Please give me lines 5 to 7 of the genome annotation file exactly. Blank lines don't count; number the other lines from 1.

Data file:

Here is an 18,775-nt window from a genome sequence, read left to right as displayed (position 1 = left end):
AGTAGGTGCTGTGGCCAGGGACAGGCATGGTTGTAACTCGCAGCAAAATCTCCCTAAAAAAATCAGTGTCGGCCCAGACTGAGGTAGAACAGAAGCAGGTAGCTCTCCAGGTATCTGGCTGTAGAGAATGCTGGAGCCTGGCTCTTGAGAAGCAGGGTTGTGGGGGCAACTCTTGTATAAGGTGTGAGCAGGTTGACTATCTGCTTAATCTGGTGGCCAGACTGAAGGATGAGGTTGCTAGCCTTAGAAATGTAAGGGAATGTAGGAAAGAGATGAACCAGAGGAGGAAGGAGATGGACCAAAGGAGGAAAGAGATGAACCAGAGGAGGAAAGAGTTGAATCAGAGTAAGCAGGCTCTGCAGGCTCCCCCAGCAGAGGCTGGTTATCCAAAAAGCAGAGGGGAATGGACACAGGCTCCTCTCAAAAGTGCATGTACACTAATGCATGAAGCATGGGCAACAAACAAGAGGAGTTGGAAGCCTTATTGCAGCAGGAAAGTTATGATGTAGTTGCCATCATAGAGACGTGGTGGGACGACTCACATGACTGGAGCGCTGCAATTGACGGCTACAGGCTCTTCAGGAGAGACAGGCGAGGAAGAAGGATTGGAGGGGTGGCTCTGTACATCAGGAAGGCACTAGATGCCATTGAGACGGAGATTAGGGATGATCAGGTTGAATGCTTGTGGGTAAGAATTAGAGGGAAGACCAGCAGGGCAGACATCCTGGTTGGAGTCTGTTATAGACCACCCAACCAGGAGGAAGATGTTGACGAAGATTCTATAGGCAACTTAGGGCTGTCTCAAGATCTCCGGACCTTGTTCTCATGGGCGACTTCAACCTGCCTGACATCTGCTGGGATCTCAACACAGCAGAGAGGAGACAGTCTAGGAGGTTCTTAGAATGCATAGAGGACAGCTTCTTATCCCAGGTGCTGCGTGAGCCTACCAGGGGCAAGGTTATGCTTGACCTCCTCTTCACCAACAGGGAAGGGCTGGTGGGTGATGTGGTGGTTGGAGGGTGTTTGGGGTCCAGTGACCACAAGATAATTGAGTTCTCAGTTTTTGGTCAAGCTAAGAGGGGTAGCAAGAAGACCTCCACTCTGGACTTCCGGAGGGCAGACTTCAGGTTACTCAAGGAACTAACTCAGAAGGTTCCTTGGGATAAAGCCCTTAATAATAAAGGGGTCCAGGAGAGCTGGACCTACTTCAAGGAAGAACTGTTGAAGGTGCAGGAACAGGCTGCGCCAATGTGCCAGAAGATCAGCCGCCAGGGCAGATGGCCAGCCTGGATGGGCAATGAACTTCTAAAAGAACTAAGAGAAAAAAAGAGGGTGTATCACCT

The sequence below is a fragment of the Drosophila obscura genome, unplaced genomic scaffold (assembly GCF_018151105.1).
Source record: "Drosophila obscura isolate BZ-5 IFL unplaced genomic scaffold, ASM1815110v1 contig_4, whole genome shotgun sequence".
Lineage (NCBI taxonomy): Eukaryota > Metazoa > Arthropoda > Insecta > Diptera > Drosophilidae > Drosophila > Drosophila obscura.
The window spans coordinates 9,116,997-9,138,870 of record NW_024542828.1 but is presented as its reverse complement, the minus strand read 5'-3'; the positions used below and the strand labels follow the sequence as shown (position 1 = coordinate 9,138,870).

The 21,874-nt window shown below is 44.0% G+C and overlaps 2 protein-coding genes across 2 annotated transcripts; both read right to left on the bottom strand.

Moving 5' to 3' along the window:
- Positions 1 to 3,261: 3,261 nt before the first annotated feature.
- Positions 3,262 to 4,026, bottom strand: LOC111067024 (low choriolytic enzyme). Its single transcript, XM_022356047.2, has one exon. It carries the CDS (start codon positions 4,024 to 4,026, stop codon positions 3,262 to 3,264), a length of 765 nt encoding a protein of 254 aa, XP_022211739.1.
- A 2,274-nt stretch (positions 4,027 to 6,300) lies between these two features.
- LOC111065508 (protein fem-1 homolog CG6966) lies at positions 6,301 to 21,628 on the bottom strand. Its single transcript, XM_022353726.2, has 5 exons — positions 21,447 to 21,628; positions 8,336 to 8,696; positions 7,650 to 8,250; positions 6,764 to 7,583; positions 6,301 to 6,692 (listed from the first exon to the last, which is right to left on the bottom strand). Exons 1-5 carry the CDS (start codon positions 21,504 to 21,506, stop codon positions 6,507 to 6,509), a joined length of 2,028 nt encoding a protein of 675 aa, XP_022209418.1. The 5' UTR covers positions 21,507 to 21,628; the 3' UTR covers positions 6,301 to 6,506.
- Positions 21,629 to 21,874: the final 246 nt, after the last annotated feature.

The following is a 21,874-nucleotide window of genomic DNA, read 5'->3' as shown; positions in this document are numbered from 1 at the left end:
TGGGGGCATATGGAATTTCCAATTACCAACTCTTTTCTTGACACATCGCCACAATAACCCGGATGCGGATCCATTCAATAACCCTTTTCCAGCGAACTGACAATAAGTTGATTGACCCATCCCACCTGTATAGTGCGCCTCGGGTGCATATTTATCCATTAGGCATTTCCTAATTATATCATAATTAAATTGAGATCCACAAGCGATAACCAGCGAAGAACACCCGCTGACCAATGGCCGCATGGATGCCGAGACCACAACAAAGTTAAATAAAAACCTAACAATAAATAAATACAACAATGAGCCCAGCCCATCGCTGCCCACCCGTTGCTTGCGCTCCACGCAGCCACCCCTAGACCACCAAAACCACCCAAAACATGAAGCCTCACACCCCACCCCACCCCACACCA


Lineage (NCBI taxonomy): Eukaryota > Metazoa > Arthropoda > Insecta > Diptera > Drosophilidae > Drosophila > Drosophila obscura.
The window spans coordinates 9,116,997-9,138,870 of record NW_024542828.1 but is presented as its reverse complement, the minus strand read 5'-3'; the positions used below and the strand labels follow the sequence as shown (position 1 = coordinate 9,138,870).

The 21,874-nt window shown below is 44.0% G+C and overlaps 2 protein-coding genes across 2 annotated transcripts; both read right to left on the bottom strand.